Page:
Welcome to my crazy world of real food cooking ...

Eat Food. Not too much. Mostly Plants. -- Michael Pollan

I wish I could take credit for that because I think it sums up how we should eat. Simply -- eat stuff that really is food, instead of stuff that is food like substance. The supermarket is almost entirely food-like-substances, and, my friends, you should probably never ever eat them.

Fortunately, there is a world of deliciousness out there, and it can all be had in a way that not only doesn't harm your health, but in a way that benefits you hugely.

I think it's important to eat stuff that satisfies you, that keeps your blood sugar stable, and that gives you stuff your body really needs to run optimally.

But baby, it's gotta taste good.

I really like getting experimental in the kitchen. I love cooking, I love layering flavours, and I love coming up with really super yummy food. I have very strong opinions about what constitutes food, and there are a lot of things I won't touch in the kitchen. Bottom line? Pretty much everything I make is ridiculously good for you even if it tastes decadent. Although there are occasional big fat cheats ... but even those stick to real food, my friends.

For food that is usual gluten free, usually free of cane sugar, usually super low on the glycemic index, full of protein, fiber, flavour, and excellent energy, join me and Alice down the rabbit hole.

Every recipe on this blog is my own original effort and idea, so please pass 'em on, giving credit where credit is due.

Many thanks, and come back often. I'm really glad you are here!


Monday, 24 August 2015

Double Layer Chocolate Cake with Ganaaaaaaaaaache

So it's like this. I was under orders by Spoiled Rotten Kid to make a double-decker chocolate cake with chocolate icing. This one whipped up in a trice, and is pretty darn wholesome. The taste is delicious, and it's rich and gooey and pleasing in the ways that chocolate cake should be.

Anyway, I mixed all the ingredients save the water together, and then added the water and mixed that. Which means the ingredients can be combined ahead of time, and just turned into batter when ready to bake.

Super simple and super easy, even if I did use both coconut sugar and date sugar. The main criticism people have of my recipes is that they can have too many ingredients. Hopefully this will seem simple all the same.

The frosting is thick and gooey, and made of good things like dates, coconut oil, and cacao. The two together make a really nice dessert that has none of the sin and all of the virtue.

Chocolate Layer Cake:


1/4 cup finely ground chia
1/2 cup tapioca starch
1/2 cup date sugar
1 cup coconut sugar
1 cup chickpea flour
1 cup almond flour (or use raw sunflower seeds and make a fine flour by grinding them up)
1/2 cup raw cacao powder

1 tsp baking soda
1/2 tsp ground vanilla bean
1/2 tsp sea salt

2 cups water


1. In a mixing bowl, combine the ground chia, tapioca starch, date sugar, coconut sugar chickpea flour, almond flour, cacao, baking soda, ground vanilla bean, and sea salt. If you don't use ground vanilla bean and instead like vanilla extract, please don't add that here.
2. Stir all the ingredients together until it's a nice homogeneous mixture.
3. It's a dry, shelf-stable concoction, and you can either use it now, or put it in a sealed container to make your cake later.
4. If you choose to use it now, prepare 2 round 8 inch baking pans by covering them well with coconut oil and using parchment paper rounds to line them. Preheat your oven to 345.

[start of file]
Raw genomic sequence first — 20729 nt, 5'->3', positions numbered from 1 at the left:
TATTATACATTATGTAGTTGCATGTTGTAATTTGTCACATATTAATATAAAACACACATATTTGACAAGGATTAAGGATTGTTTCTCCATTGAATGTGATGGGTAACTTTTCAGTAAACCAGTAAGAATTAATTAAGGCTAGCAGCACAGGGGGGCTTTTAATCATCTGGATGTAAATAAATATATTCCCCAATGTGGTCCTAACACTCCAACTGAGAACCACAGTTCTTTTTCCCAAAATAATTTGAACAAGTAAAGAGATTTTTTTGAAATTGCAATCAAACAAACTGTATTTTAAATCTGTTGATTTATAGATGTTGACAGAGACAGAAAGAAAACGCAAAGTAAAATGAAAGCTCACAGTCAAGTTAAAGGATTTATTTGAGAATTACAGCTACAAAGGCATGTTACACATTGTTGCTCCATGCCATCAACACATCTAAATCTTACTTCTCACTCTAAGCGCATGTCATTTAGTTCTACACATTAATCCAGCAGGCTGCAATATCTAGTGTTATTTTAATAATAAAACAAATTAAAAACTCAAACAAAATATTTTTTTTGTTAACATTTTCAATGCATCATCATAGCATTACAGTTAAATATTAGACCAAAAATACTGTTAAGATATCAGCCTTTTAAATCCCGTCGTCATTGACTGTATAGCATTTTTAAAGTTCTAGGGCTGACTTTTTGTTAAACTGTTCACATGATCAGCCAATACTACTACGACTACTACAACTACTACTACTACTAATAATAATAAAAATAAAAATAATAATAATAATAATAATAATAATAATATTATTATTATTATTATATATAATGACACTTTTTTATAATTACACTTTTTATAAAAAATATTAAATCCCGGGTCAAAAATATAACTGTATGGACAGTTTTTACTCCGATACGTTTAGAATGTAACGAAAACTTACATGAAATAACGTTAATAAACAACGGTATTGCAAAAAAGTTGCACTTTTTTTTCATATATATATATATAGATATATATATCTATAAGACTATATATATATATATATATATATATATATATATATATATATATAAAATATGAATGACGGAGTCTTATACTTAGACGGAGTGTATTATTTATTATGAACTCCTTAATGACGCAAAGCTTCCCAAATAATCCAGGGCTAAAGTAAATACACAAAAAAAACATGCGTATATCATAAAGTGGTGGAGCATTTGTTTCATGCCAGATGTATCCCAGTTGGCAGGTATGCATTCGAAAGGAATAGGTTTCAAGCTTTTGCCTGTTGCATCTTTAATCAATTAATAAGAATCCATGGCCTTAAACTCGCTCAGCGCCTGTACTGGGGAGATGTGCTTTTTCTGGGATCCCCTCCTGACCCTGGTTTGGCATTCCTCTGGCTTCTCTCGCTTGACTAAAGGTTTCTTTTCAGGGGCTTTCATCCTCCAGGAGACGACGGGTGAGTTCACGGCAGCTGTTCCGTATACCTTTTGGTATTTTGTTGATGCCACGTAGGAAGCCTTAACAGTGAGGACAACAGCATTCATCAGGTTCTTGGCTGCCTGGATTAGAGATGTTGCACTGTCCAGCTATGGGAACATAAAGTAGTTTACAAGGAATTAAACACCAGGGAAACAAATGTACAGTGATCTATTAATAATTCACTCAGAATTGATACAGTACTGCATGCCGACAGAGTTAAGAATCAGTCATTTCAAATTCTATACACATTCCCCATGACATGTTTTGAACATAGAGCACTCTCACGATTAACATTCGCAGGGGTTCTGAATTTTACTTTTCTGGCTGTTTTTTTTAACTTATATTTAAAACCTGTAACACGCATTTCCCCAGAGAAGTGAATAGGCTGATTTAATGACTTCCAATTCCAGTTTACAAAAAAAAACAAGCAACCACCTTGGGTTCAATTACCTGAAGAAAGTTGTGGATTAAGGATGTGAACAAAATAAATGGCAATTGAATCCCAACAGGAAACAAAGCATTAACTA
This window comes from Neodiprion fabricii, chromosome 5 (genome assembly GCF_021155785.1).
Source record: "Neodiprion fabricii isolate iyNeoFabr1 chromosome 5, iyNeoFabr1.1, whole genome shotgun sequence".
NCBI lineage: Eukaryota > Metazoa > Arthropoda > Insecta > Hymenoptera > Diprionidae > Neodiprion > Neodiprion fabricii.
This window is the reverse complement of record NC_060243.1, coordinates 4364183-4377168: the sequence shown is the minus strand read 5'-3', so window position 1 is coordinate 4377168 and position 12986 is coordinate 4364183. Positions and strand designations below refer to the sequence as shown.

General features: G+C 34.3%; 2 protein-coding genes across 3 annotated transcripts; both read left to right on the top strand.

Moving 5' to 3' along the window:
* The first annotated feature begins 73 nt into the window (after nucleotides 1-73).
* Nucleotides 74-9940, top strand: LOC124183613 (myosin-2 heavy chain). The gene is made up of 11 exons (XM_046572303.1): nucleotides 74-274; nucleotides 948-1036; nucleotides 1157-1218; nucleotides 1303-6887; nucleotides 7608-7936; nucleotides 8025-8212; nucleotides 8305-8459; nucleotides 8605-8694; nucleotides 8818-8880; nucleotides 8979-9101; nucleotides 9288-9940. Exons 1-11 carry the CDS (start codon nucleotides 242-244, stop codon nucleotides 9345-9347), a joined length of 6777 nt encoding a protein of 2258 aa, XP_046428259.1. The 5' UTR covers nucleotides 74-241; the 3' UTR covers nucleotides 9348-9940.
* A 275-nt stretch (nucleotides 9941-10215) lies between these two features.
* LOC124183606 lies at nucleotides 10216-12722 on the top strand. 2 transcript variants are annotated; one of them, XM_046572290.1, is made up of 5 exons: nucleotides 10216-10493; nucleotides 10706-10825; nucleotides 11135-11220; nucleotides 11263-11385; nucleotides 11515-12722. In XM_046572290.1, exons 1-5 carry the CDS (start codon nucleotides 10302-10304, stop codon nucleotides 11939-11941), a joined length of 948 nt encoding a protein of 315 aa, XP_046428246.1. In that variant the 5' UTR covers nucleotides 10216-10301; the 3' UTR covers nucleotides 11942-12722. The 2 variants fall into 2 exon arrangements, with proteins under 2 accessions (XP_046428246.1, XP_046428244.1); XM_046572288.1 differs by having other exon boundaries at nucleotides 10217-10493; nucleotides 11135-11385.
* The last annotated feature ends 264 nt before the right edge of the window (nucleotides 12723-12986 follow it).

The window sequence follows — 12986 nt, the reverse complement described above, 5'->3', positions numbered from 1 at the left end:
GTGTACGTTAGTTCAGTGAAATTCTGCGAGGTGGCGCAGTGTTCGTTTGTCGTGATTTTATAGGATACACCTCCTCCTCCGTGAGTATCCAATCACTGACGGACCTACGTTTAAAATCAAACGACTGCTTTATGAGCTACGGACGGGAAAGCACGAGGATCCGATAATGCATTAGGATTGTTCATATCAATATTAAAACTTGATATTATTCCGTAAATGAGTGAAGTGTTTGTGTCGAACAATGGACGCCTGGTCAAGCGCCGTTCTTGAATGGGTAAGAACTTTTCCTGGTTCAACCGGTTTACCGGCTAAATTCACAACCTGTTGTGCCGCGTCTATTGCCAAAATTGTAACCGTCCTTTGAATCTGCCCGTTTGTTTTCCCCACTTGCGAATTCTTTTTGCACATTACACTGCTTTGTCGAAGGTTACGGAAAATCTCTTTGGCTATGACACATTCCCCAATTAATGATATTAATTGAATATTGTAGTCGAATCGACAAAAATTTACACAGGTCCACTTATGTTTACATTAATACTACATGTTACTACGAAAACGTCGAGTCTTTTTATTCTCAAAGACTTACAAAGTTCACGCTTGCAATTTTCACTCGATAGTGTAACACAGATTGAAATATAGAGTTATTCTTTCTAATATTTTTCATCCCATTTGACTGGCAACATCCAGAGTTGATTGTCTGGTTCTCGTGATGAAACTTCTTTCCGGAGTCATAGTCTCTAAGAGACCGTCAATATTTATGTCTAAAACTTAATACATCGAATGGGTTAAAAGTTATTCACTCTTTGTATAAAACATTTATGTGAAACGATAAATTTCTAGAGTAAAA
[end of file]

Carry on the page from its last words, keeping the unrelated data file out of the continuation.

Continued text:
5. add in the 2 cups of water to your dry ingredients, and mix really really well. If you're using vanilla extract instead of ground vanilla bean, you can add it here. Yay! Mix!
6. evenly divide the batter into the 2 pans.
7. bake at 345 for about 40 minutes, or until the top is resilient.
8. remove from the oven, let cool a little in the pans, then run a knife around the edge of the pans, and gently tip out the cakes and place on a cooling rack
9. I often let cakes cool before removing the baking parchment.

Thick Gooey Ganache Frosting:

You'll need an immersion blender or another blender for this ...


1 1/2 cup pitted honey dates
1 cup hot water (just boiled is good)
1/2 cup extra virgin coconut oil

1 tbsp vanilla extract
1/2 tsp sea salt

1/2 cup raw cacao

1. combine the hot water, dates, and coconut oil. Let sit for at least 10 minutes to fully soften dates.
2. add the sea salt and vanilla extract, and puree with an immersion blender until beautifully smooth,
3. stir in the cacao
4. cool. I stuck it in the refrigerator for a little while.
5. use. It was perfect for generously filling and frosting an 8 inch double decker round cake. Or eat by the spoonful. I dare ya. Double-dog, double-decker dare you.

When the cake is cool and the frosting chilled, assemble your cake. When you layer a cake, get an appropriate plate, and place the first layer top side down. The bottom side is flat and even, and makes a much more receptive layer for frosting. Some pros will shave off the top of the cake to make it flatter, but I'm of the flip-it-over school of cake layering. Put a generous portion of the frosting on the first layer, and spread it gently towards the edges. Top with the second layer, nesting it securely onto the bed of frosting you have put down. Make sure the second layer goes top side down, so the flat bottom (tee hee) is upper-most. Scoop frosting onto the second layer, and smooth out towards the edges, and along the sides. This part can take a little practice, but with patience your cake will look very nice. This frosting will show the painterly brush strokes of your application, and not a smooth glassy finish because it's a little sticky. If you want a really smooth glazed look, there is a glaze I made in the past for cake that will achieve that.

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